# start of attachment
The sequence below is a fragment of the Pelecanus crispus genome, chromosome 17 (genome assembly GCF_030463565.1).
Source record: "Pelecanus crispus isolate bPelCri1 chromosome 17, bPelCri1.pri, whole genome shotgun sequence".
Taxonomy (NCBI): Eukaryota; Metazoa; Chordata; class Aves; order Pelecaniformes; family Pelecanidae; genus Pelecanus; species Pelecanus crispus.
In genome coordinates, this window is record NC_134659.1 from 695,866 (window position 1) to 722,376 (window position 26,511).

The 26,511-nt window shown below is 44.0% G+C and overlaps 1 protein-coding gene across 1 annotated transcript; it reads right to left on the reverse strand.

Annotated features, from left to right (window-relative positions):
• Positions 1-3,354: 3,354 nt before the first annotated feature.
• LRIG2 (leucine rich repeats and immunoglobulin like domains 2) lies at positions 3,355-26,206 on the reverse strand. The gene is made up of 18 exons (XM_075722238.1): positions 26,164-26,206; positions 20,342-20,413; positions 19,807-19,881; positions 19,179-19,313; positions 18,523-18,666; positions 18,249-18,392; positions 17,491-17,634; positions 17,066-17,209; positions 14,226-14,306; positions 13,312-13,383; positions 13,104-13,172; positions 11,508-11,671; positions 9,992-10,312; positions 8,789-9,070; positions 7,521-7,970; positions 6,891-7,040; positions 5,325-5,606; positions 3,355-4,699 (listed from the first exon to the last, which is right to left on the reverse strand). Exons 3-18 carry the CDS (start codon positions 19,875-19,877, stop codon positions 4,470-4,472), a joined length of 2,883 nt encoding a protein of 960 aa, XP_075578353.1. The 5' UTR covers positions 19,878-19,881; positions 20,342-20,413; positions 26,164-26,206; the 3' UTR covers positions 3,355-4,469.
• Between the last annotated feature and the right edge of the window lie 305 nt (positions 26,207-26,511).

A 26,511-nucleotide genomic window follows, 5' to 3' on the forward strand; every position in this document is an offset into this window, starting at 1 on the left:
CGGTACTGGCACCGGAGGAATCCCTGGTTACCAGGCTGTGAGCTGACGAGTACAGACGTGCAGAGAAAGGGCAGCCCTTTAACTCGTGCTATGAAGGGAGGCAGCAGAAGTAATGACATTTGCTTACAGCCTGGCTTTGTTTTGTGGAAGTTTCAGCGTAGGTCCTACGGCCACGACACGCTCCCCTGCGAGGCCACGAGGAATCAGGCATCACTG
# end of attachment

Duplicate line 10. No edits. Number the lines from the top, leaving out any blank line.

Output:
A 26,511-nucleotide genomic window follows, 5' to 3' on the forward strand; every position in this document is an offset into this window, starting at 1 on the left: